5D Mark II

This comes from a dude that seems to be right a lot lately.

* 21.1 MP 1.0x
* ISO 100-6400 L:50 & H:12800
* 5 FPS
* 3.2″ High Resolution Screen (LCD)
* 19 point AF
* HDMI Out
* Liveview
* HD Movie Mode
* Viewfinder: 100% Coverage
* Full weather sealing
* EF Lenses only

I will scour until I find a leak…. it's coming.

From Northlight

“The 50D sensor and image processing are a major step forward in what has been a multi-year strategy for Canon to take sensor technology to the limits of physics, simultaneously achieving higher ISOs, lower noise and higher dynamic range. Note Chuck Westall's announcement that the 50D sensor has 1 to 1 and a half stops better noise than the 40D sensor despite the smaller pixels. Several core strategies have been pursued simultaneously for this:

* Reducing the micro lens gap to capture all the light hitting the sensor. This has been highlighted in the 40D, 1D III and 1Ds III sensors and the new 50D sensor now achieves effective 100% coverage. Only very minor improvements are expected from this point on (e.g. shaping the lenses towards the corners of the frame to capture angled light.

* Reducing the noise level of each pixel. Canon have made changes over several generations of sensors to achieve this, bringing the amplifiers closer to each pixel, changing micro-circuit configuration and lowering voltages so the sensor runs colder. Again the design of the 50D is a big step forward here from the 40D and 1D III etc. Canon have one more big jump lined up, with low voltage cold running CMOS designs to gain at least an additional stop in lower noise at higher ISOs or long exposures.

* Better digital noise reduction. These are the changes in DIGIC noise processing. First with the Chroma Noise reduction in DIGIC III and now with more advanced multi-level noise reduction options in DIGIC IV. Canon believe they have made most of the gains possible via processing algorithms but do still have some areas to develop. The next focus will be faster noise reduction processing so that it does not come at an impact on frame burst rates (look to the 1D3 replacement for example)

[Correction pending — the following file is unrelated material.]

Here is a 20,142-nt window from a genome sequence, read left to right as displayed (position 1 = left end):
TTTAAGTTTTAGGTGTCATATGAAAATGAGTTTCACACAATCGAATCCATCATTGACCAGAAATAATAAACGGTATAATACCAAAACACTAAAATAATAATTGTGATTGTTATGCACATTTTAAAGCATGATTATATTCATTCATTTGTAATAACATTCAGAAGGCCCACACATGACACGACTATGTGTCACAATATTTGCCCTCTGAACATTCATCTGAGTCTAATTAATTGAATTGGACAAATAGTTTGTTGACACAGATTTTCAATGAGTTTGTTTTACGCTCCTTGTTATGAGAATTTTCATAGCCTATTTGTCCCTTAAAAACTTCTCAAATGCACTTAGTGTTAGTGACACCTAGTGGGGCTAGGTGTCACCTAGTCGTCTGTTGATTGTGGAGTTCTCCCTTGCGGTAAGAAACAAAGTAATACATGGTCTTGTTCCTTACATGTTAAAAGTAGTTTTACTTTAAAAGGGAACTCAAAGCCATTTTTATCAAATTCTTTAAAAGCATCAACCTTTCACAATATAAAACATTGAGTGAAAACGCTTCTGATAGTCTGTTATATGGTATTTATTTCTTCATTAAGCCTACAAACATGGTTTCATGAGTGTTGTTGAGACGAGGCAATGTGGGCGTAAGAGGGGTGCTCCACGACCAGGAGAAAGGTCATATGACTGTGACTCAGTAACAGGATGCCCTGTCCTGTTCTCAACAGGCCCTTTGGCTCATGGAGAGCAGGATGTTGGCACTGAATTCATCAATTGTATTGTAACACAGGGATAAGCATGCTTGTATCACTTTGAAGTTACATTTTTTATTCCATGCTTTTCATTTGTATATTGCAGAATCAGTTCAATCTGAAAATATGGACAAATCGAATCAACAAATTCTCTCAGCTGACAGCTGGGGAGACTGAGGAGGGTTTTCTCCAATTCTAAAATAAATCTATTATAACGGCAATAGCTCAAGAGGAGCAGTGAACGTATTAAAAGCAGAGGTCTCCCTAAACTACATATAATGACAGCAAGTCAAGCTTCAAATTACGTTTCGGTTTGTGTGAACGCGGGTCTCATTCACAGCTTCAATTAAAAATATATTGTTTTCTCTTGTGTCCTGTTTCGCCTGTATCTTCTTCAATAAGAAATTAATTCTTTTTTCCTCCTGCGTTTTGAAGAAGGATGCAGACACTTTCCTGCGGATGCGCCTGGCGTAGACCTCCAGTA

* Pixel binning for high ISOs. A new technology enabled by the complexity and processing power of DIGIC IV where they can bin 2, 4 or 8 pixels together at the raw level and average out the noise between them. This is seen by Canon as a key technology in balancing very high resolution sensors (in the 50mp range) with low noise at very high ISOs. Right now they are not pushing this too much with the 50D so as to not create confusion in the market (they see more potential for the technology as sensors get larger and in the pro-market).

* Increased image resolution – This is a newer strategy (most evident on the 450D where they have changed the anti-aliasing filter (thinner and closer etc) so as to achieve a crisper image per pixel without loosing the benefits of anti-aliasing filter on diagonal edges etc.. The 50D has the same technology. One further option for the future is for Canon to drop the anti aliasing physical filter and do it in a future DIGIC generation where there can be smarter allocation of colour values than the blurring achieved by a light based filter.

* Increased raw bit depth for improved dynamic range. Here Canon have made the jump to 14 bit and will move to 16 bit in their future sensor technology generations. Canon see the main usage of extra bit depth as providing the dynamic range to translate the sensor image into a printable or viewable image with a higher dynamic range. In other words mapping the 14 or 16 bits into an 8 bit viewable or printable image that mimics the dynamic range in the scene.

* Dynamic range preservation options – Canon are putting a lot of focus into how to provide the photographer with the best options for preserving the dynamic range of the original image in both a RAW file and the 8 bit JPEG. The highlight tone preservation option on the 40D, 1D III etc was the first step. The new 'automatic brightness' options in the 50D are another, where they try and optimise the brightness of various parts of the image to reduce the dullness from shadows. Canon are planning much more in this area, down to the equivalent of varying the ISO level across the different parts of the sensor when the image is taken (easier in live view mode of course).

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